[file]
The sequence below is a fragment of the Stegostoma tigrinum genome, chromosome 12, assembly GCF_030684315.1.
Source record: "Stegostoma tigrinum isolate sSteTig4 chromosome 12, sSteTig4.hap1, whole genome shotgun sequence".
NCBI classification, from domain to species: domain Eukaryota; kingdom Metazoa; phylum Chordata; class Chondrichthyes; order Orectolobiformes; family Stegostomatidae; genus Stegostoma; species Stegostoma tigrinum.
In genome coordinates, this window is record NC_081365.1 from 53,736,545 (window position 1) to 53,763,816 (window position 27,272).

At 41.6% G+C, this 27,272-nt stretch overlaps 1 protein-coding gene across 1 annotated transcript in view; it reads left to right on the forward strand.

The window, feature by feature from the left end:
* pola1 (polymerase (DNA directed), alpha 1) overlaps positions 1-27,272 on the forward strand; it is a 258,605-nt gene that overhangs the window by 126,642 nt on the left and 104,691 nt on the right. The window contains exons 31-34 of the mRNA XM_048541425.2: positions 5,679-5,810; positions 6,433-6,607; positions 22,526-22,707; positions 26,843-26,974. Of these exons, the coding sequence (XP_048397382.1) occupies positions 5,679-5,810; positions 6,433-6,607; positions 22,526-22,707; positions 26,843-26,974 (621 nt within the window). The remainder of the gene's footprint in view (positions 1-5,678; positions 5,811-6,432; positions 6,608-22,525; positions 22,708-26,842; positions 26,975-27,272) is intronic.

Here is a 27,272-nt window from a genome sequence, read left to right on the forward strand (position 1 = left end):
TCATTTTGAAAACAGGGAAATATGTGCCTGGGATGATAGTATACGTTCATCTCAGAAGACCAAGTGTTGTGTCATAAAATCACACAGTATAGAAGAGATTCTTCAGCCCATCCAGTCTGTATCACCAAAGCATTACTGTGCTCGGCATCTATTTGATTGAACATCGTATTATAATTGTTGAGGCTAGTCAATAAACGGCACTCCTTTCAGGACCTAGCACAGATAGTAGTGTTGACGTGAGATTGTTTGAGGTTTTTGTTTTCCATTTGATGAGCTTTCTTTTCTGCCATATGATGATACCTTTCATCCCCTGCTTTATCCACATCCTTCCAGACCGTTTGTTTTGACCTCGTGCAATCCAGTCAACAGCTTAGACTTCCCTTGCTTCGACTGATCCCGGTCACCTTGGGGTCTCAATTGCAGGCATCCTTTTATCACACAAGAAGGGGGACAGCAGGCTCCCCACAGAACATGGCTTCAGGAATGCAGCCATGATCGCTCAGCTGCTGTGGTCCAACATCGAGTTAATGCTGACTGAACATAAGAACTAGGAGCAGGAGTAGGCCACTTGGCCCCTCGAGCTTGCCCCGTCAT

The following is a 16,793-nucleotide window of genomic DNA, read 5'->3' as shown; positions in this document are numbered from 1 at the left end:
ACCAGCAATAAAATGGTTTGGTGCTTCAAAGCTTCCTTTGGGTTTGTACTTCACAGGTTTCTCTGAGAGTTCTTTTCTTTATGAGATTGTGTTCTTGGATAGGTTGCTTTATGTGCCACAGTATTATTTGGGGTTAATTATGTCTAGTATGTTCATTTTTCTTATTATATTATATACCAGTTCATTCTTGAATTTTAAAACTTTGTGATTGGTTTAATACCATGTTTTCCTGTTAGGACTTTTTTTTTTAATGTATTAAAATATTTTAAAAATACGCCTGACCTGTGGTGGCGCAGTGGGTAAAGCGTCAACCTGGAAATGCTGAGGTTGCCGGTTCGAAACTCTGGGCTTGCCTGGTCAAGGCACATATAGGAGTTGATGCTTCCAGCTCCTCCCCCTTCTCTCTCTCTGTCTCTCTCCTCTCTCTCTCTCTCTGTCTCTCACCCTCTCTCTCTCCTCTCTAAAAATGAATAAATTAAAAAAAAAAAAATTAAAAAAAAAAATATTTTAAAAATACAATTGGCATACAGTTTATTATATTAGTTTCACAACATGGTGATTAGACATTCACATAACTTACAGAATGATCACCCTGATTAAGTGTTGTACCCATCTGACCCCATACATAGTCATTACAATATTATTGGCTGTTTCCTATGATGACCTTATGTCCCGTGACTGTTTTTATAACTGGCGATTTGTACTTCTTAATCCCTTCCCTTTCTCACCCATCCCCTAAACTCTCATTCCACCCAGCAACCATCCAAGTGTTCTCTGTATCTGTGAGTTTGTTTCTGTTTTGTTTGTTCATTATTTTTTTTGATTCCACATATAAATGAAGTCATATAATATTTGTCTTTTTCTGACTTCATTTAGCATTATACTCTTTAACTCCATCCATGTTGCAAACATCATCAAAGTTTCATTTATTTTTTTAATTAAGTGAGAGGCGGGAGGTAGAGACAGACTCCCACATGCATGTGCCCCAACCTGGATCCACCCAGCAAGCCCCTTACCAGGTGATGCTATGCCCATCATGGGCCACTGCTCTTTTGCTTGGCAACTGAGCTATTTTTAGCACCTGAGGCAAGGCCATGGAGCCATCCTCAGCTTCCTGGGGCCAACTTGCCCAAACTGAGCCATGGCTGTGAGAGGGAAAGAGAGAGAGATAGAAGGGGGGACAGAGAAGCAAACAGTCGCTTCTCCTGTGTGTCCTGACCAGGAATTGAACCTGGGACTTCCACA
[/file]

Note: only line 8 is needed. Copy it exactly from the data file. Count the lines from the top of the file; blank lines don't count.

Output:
Here is a 27,272-nt window from a genome sequence, read left to right on the forward strand (position 1 = left end):